Innovative Dollhouses Built by the World’s Best Architects and Designers

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World famous architect Edwin Lutyens designed a stunning dollhouse for Queen Mary in the 1920s. The creation inspired UK property developers Cathedral Group to ask 20 contemporary architects and designers (in collaboration with artists and other creatives) to build a dolls’ house suitable for the 21st century. There was one other caveat: each design had to include at least one feature that would cater to children with disabilities. Bonhams will be exhibiting the finished works and hosting an auction, which is already taking place online. All proceeds support UK charity KIDS, which aids disabled young people and their families. We’ve selected several of our favorite designs, all stylish, innovative, and imaginative. Be sure to visit the auction page for more and to learn about this great cause — which we first learned about from Lost at E Minor.

Coffey Architects

Inside Out is an inclusive dolls’ house for all children whatever their needs and abilities. One element is a concrete house with a bonsai tree and herb garden which sits outside. The second, a series of elements that are individual oak rooms, hollowed out in bright colours that can be inserted into the house. It is fun for children and encourages outdoor play and most importantly raises a critical housing issue for families with disabled children.”

Dexter Moren Associates

Haptic House is based on the concept of ‘sensory play,’ the dolls’ house encourages children to look, listen, touch and feel. A series of components, identical in character, which aim to inspire children, bring the house to life by stimulating the primary senses. Unlike conventional doll’s house design, the 360-degree access means there are no defined rules of how it should be played — inviting the option of group play or individual discovery.”

Fat Architecture, in Collaboration with Artist Grayson Perry

Tower of Fable is a fantasy about a very real piece of architecture: a toy sized remake of the Balfron Tower. This transformation brings out qualities of Goldfinger’s architecture that lie just beneath its surface. Brutalism here is revealed as exciting as a country cottage. High architecture joins with the imagination of inhabitation and fantasies of play. Which of course, is exactly what architecture should always be.”

Zaha Hadid Architects

This must be the place is an interpretation of the Ideal House pavilion commissioned in 2007, the ZHA doll’s house is a puzzle offering many possibilities to play and experiment in creating endless variety of unique compositions. It is designed to encourage a continual re-evaluation of composition and form. Pieces can be assembled and dismantled in many combinations, to be re-assessed with each new composition — voids are interpreted as new unique rooms or courtyards for dolls to inhabit.”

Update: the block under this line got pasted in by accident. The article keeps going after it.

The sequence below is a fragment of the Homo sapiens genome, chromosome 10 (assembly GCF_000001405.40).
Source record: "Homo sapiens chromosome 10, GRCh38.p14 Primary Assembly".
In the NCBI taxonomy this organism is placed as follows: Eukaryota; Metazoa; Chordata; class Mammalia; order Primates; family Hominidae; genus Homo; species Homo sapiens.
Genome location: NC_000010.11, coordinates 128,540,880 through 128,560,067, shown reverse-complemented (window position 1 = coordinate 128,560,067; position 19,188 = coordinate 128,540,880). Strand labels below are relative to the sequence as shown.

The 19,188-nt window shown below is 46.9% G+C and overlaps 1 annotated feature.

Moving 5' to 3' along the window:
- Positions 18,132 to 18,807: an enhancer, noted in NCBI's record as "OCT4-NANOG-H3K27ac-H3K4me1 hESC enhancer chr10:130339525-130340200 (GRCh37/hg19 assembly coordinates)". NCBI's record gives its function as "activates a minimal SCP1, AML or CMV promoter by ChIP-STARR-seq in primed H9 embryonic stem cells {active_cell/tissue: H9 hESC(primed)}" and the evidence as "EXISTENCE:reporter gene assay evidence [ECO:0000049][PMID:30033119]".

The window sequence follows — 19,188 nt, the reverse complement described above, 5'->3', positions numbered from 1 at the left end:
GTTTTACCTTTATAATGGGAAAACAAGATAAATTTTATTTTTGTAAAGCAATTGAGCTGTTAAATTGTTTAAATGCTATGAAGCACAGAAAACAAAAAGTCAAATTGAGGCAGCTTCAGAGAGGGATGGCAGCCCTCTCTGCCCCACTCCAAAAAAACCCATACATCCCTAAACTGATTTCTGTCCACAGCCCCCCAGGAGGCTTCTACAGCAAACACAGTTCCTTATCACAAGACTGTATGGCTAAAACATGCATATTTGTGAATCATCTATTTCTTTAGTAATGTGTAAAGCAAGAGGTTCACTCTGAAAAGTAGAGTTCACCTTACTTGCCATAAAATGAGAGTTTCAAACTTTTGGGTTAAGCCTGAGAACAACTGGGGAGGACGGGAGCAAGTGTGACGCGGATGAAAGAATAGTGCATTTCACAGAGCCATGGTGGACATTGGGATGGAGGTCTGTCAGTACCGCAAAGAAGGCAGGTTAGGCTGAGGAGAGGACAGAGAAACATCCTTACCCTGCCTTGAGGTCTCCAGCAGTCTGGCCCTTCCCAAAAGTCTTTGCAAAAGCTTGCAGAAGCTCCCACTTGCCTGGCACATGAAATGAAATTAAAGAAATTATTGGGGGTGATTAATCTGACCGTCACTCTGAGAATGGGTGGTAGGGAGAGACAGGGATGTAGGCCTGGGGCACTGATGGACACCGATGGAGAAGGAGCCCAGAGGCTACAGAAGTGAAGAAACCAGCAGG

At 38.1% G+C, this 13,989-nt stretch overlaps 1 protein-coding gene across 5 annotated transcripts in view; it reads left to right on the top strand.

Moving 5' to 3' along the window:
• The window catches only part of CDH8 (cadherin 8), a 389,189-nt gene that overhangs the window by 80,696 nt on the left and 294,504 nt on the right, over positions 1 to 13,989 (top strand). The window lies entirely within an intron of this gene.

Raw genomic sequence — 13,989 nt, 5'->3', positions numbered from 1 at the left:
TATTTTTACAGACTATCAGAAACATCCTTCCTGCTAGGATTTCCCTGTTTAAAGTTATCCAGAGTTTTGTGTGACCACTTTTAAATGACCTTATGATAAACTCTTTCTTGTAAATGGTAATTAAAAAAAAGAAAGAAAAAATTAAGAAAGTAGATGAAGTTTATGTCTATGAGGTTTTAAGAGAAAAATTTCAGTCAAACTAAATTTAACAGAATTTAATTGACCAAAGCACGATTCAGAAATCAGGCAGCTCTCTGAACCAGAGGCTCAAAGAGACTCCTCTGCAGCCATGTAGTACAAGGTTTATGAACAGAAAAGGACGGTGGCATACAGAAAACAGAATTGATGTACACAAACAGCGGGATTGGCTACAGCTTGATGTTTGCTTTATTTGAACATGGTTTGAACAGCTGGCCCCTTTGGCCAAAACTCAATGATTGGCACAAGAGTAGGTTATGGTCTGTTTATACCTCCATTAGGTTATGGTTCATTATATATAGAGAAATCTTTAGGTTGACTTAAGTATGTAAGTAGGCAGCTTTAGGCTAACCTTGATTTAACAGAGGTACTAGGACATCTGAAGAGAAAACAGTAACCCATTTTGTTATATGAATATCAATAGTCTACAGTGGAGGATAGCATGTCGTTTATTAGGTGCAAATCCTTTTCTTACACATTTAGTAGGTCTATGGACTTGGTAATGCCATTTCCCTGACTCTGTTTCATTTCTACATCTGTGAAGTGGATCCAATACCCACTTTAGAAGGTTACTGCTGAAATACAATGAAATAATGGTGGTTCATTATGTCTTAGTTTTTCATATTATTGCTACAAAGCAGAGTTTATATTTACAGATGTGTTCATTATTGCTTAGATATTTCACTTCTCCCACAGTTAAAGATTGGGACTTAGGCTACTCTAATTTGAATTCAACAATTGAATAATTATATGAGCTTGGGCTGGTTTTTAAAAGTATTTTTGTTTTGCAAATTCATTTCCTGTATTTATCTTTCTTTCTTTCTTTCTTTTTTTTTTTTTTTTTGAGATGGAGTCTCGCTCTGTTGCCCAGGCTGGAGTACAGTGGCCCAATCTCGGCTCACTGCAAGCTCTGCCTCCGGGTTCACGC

Amodels

Elvisʼs Tree House is based on a real playground in Southampton. The simple concept was to be as physically challenging as possible, because kids learn for themselves faster that way. So why Elvis, well thatʼs a long story.”

Guy Hollaway, in Collaboration with Hemingway Design

Jack in a Box is a design solution which makes the imaginary reality so that the child can live within their fantasy, becoming ‘Alice’. They are confronted by a simple box. When switched on, the inflatable structure inside begins to fill with air powered by an integrated fan. In a sequence of events, the dolls’ house roof opens and the walls collapse to allow the organic structure to grow out of the box.”

mae, in Collaboration with MAKLab and Burro Happold

mae-mak house is a house that can grow and change. It engages the senses and allows kids to stick and stack walls, floors, roofs to form a simple house, a complex house, many houses or a very big house. Brightly coloured and textured panels are made to stimulate the senses and inspire customisation. It exploits mae’s interest in flexible housing, MAKLab’s skill at fabrication and Buro Happold’s understanding of inclusive design.'”

Morag Myerscough and Luke Morgan, in Collaboration with Artists Ishbel Myerscough, Chantal Joffe and Poet Lemn Sissay

there’s a place out there to the west of town where nobody pushes no one around a place where birds and fishes play on a giant coral far away where the sun is warm and the breeze is cool and the sea is bluer than a swimming pool you can play music and dance all day on a giant coral far away a house on a coral in the deep blue sea a house on a coral in the deep blue sea just imagine you could be in the house on a coral in the deep blue sea

DRMM, in Collaboration with Richard Woods Studio and Grymsdyke Farm

House for a Deaf Child has been designed around the consideration of a deaf child. It’s an object to play and learn with, but also is a space to inhabit, designed to support visual communication through sign language. The exterior has adjustable pieces to give colour expression on the outside, and control of light and views from the inside. With further discovery these pieces can be reconfigured into new spaces and furniture.”

James Ramsey Raad Studio, in Collaboration with Artist Lara Apponyi

The Grimm’s House is not just a dolls’ house, but an interpretation of an illustrated fairy tale book for blind children. White, enigmatic, and somewhat menacing, the house is meant to be explored by touch. The story of Hansel and Gretel, written in braille, circumscribes the exterior, its jagged path mirroring the narrative of the story. The interior cavity is a tactile exploration of the fairytale, sculpted from hard candy, braided hair, and bones. The house translates an unnerving yet universal experience for children with sight into a new interpretation for those without.”